McHorse, Christine – 10″ Tall Drum Jar with Double Corn Design Neck (1980s)

8"w x 10.5"h

$ 2,500.00

Christine McHorse was well known for her sculptural pottery.  Each piece is coil-built and has very thin walls.  This tall water jar has a classic Navajo Drum Jar shape.  The jar is thin-walled and around the neck, there is a double corn design in raised relief.  The designs extend around the neck of the jar and have the appearance of jewelry or small conchos on a belt!  Check out the small detail and the incised lines in the background.  Exceptional!  The jar was traditionally fired to create striking blushes on the surface.  The exterior was then covered in pinon-pitch after the firing, in a traditional Navajo style. It is signed on the bottom of the plate, “C McHorse”.  It is in excellent condition with no chips, cracks, restoration, or repair.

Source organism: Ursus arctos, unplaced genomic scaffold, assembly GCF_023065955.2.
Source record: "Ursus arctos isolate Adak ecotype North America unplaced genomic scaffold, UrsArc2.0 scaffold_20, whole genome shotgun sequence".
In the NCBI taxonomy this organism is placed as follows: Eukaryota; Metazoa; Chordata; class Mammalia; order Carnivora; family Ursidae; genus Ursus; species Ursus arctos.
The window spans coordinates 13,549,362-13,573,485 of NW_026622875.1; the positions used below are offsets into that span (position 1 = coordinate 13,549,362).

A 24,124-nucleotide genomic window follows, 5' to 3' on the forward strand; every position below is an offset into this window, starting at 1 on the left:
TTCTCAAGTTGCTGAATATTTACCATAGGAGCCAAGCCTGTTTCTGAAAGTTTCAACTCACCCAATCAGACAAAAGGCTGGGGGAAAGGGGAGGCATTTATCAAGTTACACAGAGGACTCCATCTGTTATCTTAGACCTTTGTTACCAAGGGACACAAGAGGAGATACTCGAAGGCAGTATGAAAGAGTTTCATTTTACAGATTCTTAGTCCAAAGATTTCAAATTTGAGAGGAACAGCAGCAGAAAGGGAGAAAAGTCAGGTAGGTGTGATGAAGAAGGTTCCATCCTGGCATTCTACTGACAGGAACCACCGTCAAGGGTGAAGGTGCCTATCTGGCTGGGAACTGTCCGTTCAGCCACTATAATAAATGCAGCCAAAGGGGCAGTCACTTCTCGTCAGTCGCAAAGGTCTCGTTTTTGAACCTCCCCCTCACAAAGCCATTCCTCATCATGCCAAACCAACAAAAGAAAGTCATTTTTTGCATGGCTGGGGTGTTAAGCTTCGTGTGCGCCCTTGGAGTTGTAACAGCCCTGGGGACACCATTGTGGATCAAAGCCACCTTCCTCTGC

“I grew up in Morenci, Arizona, and in the summers I’d go to the Navajo Reservation and stay with my grandmother. My siblings and I would herd sheep for her during the summer. In all that time, I only remember once seeing her use clay pottery.  I said that I have this beautiful clay, and I could make a little bowl for her. When I did, she treasured it and used it.  I didn’t really have any idea about Navajo pottery. When I started making pottery, I also started researching it in books and museums. The Navajo pottery that was written about, was called “mud pots.” It had not developed to the sophisticated level of Pueblo pottery.  The term “mud pots” affected me to the point that I thought, I’m going to have to show them some Navajo pottery.  My first time at Indian Market was in 1983. At first, I entered my work in the Taos-style category of pottery. Later I made corrugated pottery and mastered that well enough. Then I started incising burnished surfaces and applied piñon pitch. I did as much as I could with materials that a Navajo potter would use.  So I started out doing the Taos style, then doing the Navajo style, eventually exploring other methods which led to contemporary forms.’ Christine McHorse, “Spoken Through Clay”.